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Sanctuary of the three gods, Messon, Lesbos

Archaeological Development

The first mention of the Sanctuary of the Three Gods at Messon was by the French traveller M. Boutan in 1855, while the German R. Koldewey conducted the first excavations in December 1885 and January 1886. Subsequent excavations were made in the period from 1965 to 1967 by B. Petrakos, collecting scattered fragments in the area of the sanctuary and the wider area of the Gulf of Kalloni. The culmination of the archaeological investigation of the site at Messon came with the work of the 20th Ephorate of Prehistoric and Classical Antiquities, under the supervision of the General Directorate of Antiquities & Cultural Heritage, who facilitated the re-emergence and renovation of the original Temple to the Three Gods, their work spanning the period from 2000-2006. The archaeological site is now open daily to the public (except for Mondays) and there is a museum nearby displaying parts of the Temple architecture.

Shrine is an Ionic-style temple (unique amongst architecture from Greek territories), consisting of eight marble columns enclosing an area 41.55m by 23.78m. A small wooden amphitheatre was located in the south-east corner of the site with a seating capacity of around 200.


  • Zeus as "God of Suppliants."
  • Dionysus Omastes ("Eater of Raw flesh")
  • An Aeolian Mother goddess, precise identity unclear, commonly linked with Hera but occasionally with Cybele, a Mother goddess whose worship originated in Anatolia.

Ritual Activity

  • Cult and dedications to each of the Three gods, as evidenced by the recovery of sacrificial altars, though due to the sanctuary’s history of being destroyed and converted several times throughout its history little remains of the original offerings.
  • Performance of poetry - e.g. the poems of Sappho:
  1. The Charaxos Song.
  2. The Cypris Song.
  3. The Brothers Song.
  • Beauty pageants (often conducted in honour of Hera), as well as rites for women involving sacred ululation.
  • Festivals:
  1. The Callisteia – Celebrated Lesbos’ federation under Mytilene c. 7th Century. Involved contests of beauty and choral choirs.
  2. A festival named “Days for turning around the Middle” as noted by Alcaeus.

Rules and Regulations

  • Some rituals, particularly in the case of the cults to Dionysus and the Mother Goddess, were for women only, for example beauty pageants, as well as rites involving sacred ululation.

  • The sanctuary at Messon constituted a "middle" ground of political neutrality.

Other Activities

  • Was the seat of the Federation of Lesbian Poleis, where assemblies and councils met to discuss issues of the day. Federal law cases were also tried on the site – e.g. when judges from Miletus were called to resolve a dispute between Methymna and Eresos in the 2nd century B.C.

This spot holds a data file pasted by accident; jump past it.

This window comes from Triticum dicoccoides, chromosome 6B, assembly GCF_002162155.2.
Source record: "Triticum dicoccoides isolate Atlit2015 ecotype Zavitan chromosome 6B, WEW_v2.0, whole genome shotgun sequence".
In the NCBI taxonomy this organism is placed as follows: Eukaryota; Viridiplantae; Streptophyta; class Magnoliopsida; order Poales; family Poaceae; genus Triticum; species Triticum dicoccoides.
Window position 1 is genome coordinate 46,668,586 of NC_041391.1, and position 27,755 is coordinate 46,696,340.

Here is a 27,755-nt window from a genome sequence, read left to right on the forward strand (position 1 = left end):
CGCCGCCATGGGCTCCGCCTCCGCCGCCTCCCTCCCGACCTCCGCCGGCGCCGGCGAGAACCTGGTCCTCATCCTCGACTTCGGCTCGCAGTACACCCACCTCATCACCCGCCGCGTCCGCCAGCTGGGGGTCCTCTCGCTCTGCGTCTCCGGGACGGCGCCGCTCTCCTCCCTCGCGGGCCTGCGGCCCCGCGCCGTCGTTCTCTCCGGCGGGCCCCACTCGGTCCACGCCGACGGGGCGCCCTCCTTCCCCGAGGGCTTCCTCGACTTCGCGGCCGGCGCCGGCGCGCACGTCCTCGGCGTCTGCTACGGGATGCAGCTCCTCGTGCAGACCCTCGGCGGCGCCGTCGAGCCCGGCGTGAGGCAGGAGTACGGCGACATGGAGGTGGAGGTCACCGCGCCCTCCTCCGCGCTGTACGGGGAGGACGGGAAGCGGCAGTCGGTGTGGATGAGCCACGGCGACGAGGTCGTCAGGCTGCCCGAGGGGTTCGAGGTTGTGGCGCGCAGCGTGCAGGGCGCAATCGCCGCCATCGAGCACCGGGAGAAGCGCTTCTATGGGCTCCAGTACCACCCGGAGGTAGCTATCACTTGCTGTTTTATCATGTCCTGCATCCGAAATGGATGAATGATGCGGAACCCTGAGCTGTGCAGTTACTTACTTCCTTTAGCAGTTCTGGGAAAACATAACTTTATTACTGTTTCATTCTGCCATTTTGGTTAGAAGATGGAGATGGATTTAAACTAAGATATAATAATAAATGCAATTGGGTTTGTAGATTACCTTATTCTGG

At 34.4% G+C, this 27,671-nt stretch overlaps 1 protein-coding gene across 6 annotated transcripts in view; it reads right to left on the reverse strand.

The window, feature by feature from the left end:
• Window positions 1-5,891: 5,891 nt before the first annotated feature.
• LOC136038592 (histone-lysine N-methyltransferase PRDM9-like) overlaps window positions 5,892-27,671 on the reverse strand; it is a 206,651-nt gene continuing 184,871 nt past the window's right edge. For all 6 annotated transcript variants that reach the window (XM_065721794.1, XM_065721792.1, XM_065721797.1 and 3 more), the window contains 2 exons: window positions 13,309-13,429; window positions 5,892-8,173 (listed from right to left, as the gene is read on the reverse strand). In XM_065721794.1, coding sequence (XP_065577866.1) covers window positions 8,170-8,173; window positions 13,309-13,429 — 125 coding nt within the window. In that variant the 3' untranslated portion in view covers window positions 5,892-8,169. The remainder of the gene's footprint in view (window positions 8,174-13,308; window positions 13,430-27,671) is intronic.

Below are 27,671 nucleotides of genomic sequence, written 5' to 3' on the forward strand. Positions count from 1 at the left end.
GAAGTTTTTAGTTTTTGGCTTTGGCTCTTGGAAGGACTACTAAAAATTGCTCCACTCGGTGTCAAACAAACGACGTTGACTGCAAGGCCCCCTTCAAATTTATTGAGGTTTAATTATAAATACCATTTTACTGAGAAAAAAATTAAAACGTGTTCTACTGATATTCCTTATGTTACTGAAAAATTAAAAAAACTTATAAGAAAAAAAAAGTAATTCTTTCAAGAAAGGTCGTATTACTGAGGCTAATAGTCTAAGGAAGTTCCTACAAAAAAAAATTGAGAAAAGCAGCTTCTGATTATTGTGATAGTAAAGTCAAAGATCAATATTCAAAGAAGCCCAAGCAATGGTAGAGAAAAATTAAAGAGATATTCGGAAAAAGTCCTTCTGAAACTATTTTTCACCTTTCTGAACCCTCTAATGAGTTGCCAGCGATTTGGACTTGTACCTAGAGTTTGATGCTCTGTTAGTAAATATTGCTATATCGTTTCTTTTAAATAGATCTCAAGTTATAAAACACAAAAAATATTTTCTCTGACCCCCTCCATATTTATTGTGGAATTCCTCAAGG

• The Sanctuary of the Three Gods served as a “middle” ground of political neutrality, thus during times of stress it became a place where negotiations would be discussed.
  • Cultural events took place at the amphitheatre.
  • Due to its importance, and the consequent popularity with the populace, the shrine was a centre of communication on Lesbos.

Historical Significance

Shrine to the Three Gods established at Messon c. 7th Century B.C., supposedly by the Achaean-Aeolians upon their first arrival at Lesbos. Widely considered by ancient and modern scholars to be the most important sanctuary on Lesbos.

One legend states that the Apostle Paul came to Messon in 52 A. D. to preach Christianity to the inhabitants of Lesbos.

The sanctuary continued its pagan practices up until C. 4th Century A.D., when the sanctuary was destroyed and converted into a Christian Basilica and accompanying cemetery, the archaeology suggesting that the marble from the original shrine was actually broken down and utilised as mortar for the construction of these later structures, thus implying that the shrine's pagan significance was such that it could only be subdued by Christianity by way of demolishing it completely and supplanting it with a structure of Christian significance.

During the latter years of the Byzantine Period the site was again converted into a small temple for the worship of Taxiarchis (i.e. the Archangel Michael), a worship which continues to this day on the same site.

Who used the site, and where did they come from? 

The majority of the inhabitants of Lesbos.

Select Site Bibliography

Primary Sources

  • Sappho, Alcaeus, Greek Lyric, Volume I: Sappho and Alcaeus, trans. D. A. Campbell (London: Harvard University Press 1982)

Secondary Sources

  • Calame, C., (2001), Choruses of Young Women in Ancient Greece (Maryland: Rowman and Littleford Publishers, Inc.)
  • Cole, S. G., (2004), Landscapes, Gender, and Ritual Space: The Ancient Greek Experience (Berkeley: University of California Press)

  • Obbink, D. (2016), 'The Newest Sappho: Text, Apparatus Criticus, and Translation,' in The Newest Sappho: P. Sapph. Obbink and P. GC inv. 105, frs. 1–4, Studies in Archaic and Classical Greek Song, vol. 2, ed. A. Bierl and A. Lardinois (Leiden: Brill Press)

  • Quinn, J. D. (1961), 'Cape Phokas, Lesbos-Site of an Archaic Sanctuary for Zeus, Hera and Dionysus?' American Journal of Archaeology, 65: 391-393

Internet sources

  • D. Tsolakis, I. Kourtzellis, Archaeological Report -, accessed 10/4/17
  •, accessed 11/4/17
  •, accessed 11/4/17
  •, accessed 10/4/17
  • Princeton Encyclopaedia of Classical Sites - Lesbos -, accessed 10/4/17


9km southeast of Agia Paraskevi and just 800 meters away from the National Road (direction Mytilene).

The use of the term “Messon” to describe the location of the sanctuary comes from the Greek term meaning “middle/centre,” referencing the fact that the sanctuary is located near enough to the geographical centre of the island.

Site Plan

Messon Site Plan